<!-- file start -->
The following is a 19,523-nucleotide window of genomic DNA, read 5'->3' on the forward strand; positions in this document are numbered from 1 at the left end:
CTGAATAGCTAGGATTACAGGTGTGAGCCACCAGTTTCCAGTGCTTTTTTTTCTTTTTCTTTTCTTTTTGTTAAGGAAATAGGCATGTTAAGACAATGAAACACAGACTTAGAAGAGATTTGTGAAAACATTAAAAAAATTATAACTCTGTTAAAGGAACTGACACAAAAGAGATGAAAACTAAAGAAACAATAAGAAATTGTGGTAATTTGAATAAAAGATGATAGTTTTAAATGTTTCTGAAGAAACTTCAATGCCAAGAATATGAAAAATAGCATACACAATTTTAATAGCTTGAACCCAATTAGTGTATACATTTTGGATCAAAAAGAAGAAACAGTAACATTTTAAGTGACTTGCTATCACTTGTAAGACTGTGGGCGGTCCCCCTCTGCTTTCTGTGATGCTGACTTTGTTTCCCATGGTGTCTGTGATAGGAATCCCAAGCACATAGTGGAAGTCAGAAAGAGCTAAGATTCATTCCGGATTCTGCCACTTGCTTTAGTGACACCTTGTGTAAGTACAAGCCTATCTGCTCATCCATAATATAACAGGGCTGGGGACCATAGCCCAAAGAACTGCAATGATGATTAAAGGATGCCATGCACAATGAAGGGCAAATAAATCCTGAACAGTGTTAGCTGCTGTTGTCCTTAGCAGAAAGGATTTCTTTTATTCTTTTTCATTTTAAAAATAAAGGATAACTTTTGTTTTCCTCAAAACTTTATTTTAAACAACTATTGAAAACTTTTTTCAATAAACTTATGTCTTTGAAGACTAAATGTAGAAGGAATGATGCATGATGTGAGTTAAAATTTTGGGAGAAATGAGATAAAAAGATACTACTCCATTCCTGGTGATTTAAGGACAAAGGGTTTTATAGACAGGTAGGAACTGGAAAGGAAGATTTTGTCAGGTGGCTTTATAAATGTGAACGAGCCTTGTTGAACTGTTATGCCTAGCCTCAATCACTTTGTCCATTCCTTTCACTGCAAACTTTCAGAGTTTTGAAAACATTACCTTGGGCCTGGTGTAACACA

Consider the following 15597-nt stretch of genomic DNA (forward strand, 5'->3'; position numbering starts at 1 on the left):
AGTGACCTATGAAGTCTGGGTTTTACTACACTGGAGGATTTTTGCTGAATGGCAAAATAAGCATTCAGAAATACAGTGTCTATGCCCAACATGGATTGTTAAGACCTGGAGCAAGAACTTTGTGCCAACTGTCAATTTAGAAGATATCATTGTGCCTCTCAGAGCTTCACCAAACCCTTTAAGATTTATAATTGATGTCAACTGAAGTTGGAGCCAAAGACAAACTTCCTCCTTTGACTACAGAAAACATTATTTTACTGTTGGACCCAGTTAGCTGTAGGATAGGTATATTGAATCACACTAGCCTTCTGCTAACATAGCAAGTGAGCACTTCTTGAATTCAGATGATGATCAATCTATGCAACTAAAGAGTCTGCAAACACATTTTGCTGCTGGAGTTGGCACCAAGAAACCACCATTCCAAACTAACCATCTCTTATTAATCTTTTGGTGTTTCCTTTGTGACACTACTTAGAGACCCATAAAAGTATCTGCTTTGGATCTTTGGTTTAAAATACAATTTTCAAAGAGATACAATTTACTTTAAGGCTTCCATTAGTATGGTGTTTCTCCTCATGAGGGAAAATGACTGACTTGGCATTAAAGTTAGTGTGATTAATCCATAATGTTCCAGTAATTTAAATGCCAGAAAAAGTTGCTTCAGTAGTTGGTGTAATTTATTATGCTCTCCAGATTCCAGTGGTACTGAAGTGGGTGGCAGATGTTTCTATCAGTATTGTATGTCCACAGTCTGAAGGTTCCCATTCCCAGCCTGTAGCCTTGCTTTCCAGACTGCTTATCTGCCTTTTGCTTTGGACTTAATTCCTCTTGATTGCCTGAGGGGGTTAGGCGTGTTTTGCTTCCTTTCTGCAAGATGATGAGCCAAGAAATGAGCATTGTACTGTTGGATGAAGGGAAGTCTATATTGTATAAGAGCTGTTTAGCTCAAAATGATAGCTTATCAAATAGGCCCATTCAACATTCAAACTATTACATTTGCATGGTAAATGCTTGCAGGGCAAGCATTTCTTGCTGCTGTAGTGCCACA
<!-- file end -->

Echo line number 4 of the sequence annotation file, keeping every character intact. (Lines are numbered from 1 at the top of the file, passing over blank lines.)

AGTGACCTATGAAGTCTGGGTTTTACTACACTGGAGGATTTTTGCTGAATGGCAAAATAAGCATTCAGAAATACAGTGTCTATGCCCAACATGGATTGTTAAGACCTGGAGCAAGAACTTTGTGCCAACTGTCAATTTAGAAGATATCATTGTGCCTCTCAGAGCTTCACCAAACCCTTTAAGATTTATAATTGATGTCAACTGAAGTTGGAGCCAAAGACAAACTTCCTCCTTTGACTACAGAAAACATTATTTTACTGTTGGACCCAGTTAGCTGTAGGATAGGTATATTGAATCACACTAGCCTTCTGCTAACATAGCAAGTGAGCACTTCTTGAATTCAGATGATGATCAATCTATGCAACTAAAGAGTCTGCAAACACATTTTGCTGCTGGAGTTGGCACCAAGAAACCACCATTCCAAACTAACCATCTCTTATTAATCTTTTGGTGTTTCCTTTGTGACACTACTTAGAGACCCATAAAAGTATCTGCTTTGGATCTTTGGTTTAAAATACAATTTTCAAAGAGATACAATTTACTTTAAGGCTTCCATTAGTATGGTGTTTCTCCTCATGAGGGAAAATGACTGACTTGGCATTAAAGTTAGTGTGATTAATCCATAATGTTCCAGTAATTTAAATGCCAGAAAAAGTTGCTTCAGTAGTTGGTGTAATTTATTATGCTCTCCAGATTCCAGTGGTACTGAAGTGGGTGGCAGATGTTTCTATCAGTATTGTATGTCCACAGTCTGAAGGTTCCCATTCCCAGCCTGTAGCCTTGCTTTCCAGACTGCTTATCTGCCTTTTGCTTTGGACTTAATTCCTCTTGATTGCCTGAGGGGGTTAGGCGTGTTTTGCTTCCTTTCTGCAAGATGATGAGCCAAGAAATGAGCATTGTACTGTTGGATGAAGGGAAGTCTATATTGTATAAGAGCTGTTTAGCTCAAAATGATAGCTTATCAAATAGGCCCATTCAACATTCAAACTATTACATTTGCATGGTAAATGCTTGCAGGGCAAGCATTTCTTGCTGCTGTAGTGCCACA